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two-point oh. everything were talking about except for the fury and fire was done during gdp and the only bad thing is under the third day of the presidency the president got out of the transpacific partnership and the only one that was happy was china because we got out of that itself. trade is very important and i live in laredo and i represent all the way down to the valley to antonio. every day there is $1.3 billion of trade between the united states and the united states. that's over $1 million a minute and then when he talks about the rapists and murderers, look what the chicks have sent. last year they sent almost 20 million we had 20 million mexican registers that year and that's one out of four people that come on the united states that are mexicans that mexico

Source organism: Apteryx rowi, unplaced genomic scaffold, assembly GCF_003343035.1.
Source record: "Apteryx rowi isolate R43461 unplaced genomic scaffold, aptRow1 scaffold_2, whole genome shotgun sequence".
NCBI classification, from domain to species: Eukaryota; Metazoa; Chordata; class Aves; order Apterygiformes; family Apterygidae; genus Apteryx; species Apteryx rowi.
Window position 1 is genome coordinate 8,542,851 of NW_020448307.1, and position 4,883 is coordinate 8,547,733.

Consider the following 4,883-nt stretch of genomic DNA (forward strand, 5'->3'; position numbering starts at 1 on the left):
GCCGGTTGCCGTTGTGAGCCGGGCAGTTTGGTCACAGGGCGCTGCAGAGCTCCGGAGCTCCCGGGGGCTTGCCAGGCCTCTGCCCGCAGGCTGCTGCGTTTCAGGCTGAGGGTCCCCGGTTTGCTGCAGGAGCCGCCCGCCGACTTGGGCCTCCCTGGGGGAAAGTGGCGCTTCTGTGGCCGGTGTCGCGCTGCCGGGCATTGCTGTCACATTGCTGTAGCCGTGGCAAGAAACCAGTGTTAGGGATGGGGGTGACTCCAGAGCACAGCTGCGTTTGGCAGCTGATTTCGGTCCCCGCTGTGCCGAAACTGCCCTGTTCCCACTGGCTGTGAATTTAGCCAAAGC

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sent more than the uk, japan, brazil, china, germany, france, everyone put together. billions of dollars were spent and tony, we all know this. they come in and spend money in our hotels, restaurants, et cetera et cetera so if someone is such a good businessman imagine if two businesspeople got together and said before we get started i want to tell you that your family, your rapists, murderers and you have all this and by the way can we get started on negotiations and you don't do that because if you see russia as a friend in mexico as an enemy our world has been turned upside down. [applause] >> i want to get everyone on this question because this is the whole not here. for example, can you say anything nice about trump and mexico perspective is of that hazardous to your political health. >> first of all, we need to keep